- #1

- 118

- 12

It does this by, essentially, proof by contradiction: We start with the assumption that the set of all real numbers is countable, we list all these numbers (which should be possible if they are countable), and we proceed to construct a number that's not in the set. Thus our original assumption that we listed all the numbers was proven incorrect, and thus the premise that the set of real numbers is countable is incorrect.

But thinking about the argument, I can't help but get the feeling that it's circular: It assumes what it's trying to prove.

What do I mean by this?

If we start with the assumption that the set of all real numbers is countable, that means that we can assume that we can create a bijection between this set and the set of natural numbers. In other words, that we can "remap" all the numbers to the natural numbers (which would essentially be their position in the list), and this shouldn't make a difference. If the set is countable, then it shouldn't really matter how we represent the values, as long as they are unique (ie. it's a true bijection.)

Thus we can represent every number in the set with consecutive natural numbers. We can do it eg. in base-2, starting with the least-significant digit first, like:

0: 000000...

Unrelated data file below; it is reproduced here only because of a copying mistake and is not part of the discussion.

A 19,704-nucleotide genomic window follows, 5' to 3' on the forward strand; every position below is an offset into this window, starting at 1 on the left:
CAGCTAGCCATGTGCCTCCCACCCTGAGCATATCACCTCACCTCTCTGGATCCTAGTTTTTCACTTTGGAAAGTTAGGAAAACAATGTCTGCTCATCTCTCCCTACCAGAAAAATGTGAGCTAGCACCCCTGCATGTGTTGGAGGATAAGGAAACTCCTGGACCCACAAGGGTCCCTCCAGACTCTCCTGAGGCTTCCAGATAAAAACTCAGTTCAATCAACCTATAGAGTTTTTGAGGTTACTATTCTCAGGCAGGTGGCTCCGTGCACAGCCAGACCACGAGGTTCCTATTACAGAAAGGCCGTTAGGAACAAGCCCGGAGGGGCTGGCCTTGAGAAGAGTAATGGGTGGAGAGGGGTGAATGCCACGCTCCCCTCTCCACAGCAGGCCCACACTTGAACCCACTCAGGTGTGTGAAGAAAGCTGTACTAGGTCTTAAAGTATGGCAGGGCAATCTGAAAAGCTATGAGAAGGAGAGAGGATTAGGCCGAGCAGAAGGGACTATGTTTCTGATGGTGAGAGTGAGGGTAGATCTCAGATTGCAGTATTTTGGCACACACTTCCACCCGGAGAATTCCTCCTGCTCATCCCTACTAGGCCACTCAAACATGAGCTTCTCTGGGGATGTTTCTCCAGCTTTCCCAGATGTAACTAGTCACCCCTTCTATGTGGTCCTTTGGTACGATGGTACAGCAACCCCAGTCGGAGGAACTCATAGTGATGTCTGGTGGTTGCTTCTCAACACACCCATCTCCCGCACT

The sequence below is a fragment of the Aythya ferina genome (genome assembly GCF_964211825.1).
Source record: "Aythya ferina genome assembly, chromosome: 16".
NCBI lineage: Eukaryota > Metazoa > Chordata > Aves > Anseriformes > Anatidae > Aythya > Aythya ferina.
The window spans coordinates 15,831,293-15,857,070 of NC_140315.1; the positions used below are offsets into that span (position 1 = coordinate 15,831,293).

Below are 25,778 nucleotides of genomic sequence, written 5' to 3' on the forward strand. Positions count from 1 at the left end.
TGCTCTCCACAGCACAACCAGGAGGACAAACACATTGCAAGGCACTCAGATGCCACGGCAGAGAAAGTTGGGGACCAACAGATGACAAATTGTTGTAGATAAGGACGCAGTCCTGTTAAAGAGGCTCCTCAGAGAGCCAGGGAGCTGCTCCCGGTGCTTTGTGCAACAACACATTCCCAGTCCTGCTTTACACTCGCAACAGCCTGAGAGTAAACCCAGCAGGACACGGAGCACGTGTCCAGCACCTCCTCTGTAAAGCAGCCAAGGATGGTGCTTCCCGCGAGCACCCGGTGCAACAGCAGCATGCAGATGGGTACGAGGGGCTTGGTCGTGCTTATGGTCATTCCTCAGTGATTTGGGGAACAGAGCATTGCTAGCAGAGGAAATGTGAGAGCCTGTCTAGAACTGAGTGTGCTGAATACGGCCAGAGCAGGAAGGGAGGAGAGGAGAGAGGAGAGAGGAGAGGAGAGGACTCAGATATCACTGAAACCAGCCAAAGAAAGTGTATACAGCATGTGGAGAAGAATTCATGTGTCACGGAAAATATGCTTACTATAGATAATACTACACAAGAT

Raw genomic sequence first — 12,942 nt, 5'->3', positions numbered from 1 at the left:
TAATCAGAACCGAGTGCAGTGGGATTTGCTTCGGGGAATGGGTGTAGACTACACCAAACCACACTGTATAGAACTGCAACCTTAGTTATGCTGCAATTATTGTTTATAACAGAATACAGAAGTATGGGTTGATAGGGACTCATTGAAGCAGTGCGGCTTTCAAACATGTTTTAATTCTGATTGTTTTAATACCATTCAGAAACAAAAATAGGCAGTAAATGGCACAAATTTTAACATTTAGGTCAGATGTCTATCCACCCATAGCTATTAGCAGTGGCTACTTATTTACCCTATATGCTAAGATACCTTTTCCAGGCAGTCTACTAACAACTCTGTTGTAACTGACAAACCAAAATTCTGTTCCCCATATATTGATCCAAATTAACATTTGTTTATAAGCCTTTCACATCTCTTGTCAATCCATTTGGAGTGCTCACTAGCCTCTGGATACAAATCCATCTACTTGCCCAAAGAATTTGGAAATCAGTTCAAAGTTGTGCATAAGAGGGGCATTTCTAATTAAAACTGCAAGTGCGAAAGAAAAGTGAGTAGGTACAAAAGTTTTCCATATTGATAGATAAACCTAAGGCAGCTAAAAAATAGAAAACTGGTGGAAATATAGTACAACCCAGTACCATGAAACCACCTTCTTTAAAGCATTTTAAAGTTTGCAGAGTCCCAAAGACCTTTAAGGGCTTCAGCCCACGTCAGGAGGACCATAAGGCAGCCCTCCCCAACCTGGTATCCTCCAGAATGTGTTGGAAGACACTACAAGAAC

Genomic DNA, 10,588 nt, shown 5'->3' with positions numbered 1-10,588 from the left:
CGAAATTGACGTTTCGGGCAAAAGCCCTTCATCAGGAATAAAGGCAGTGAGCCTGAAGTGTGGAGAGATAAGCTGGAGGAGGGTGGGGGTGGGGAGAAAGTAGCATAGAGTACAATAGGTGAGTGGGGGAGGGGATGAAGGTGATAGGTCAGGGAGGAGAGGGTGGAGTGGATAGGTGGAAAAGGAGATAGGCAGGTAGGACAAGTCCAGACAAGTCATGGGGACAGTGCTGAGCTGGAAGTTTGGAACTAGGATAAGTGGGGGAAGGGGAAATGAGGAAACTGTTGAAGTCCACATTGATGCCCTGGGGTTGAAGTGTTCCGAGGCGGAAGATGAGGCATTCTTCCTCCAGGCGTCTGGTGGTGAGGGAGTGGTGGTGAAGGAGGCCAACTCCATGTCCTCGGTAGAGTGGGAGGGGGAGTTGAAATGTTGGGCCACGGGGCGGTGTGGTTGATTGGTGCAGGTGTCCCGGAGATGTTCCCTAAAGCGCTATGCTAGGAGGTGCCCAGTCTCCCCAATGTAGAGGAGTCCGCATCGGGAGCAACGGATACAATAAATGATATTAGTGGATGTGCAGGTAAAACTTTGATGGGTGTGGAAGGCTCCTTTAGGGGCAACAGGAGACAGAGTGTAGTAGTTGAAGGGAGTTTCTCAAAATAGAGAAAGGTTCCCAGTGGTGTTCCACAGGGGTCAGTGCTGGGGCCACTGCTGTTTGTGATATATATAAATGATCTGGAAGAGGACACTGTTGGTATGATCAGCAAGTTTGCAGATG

1: 100000...

2: 010000...

3: 110000...

4: 001000...

5: 101000...

and so on and so forth. But now if we construct a new number by taking the first digit of the first number and inverting it, the second digit of the second number and inverting it and so on, we get a new number like:

X: 111111...

which indeed is not in our set... because it's not a number at all. A base-2 number with an infinite amount of 1-digits is just infinity, which isn't a number (natural or real) by definition. Thus the diagonal argument didn't actually create a new number that's not in the set, because it merely created infinity, an invalid "number".

"But", you might argue, "the argument is about proving that the real numbers between 0 and 1 are uncountable!" That doesn't really make a difference because we can simply make those be binary values between 0.0 and 1.0:

0: 1.000000...

1: 0.000000...

2: 0.100000...

3: 0.010000...

4: 0.110000...

5: 0.001000...

and now the diagonal argument constructs the number:

X: 0.111111...

which is just 1.0, which already exists in our original set! The diagonal argument failed to create a new number that's not in the set.

"But", you may once again argue, "you can't represent irrational numbers like pi or square root of 2 like that because they have an infinite representation and they can't be mapped to a natural number because... oh..."

Which is precisely where the circularity of the argument arises: It already assumes that there are numbers that cannot be enumerated like this... and proceeds to prove that there are numbers that cannot be enumerated like this.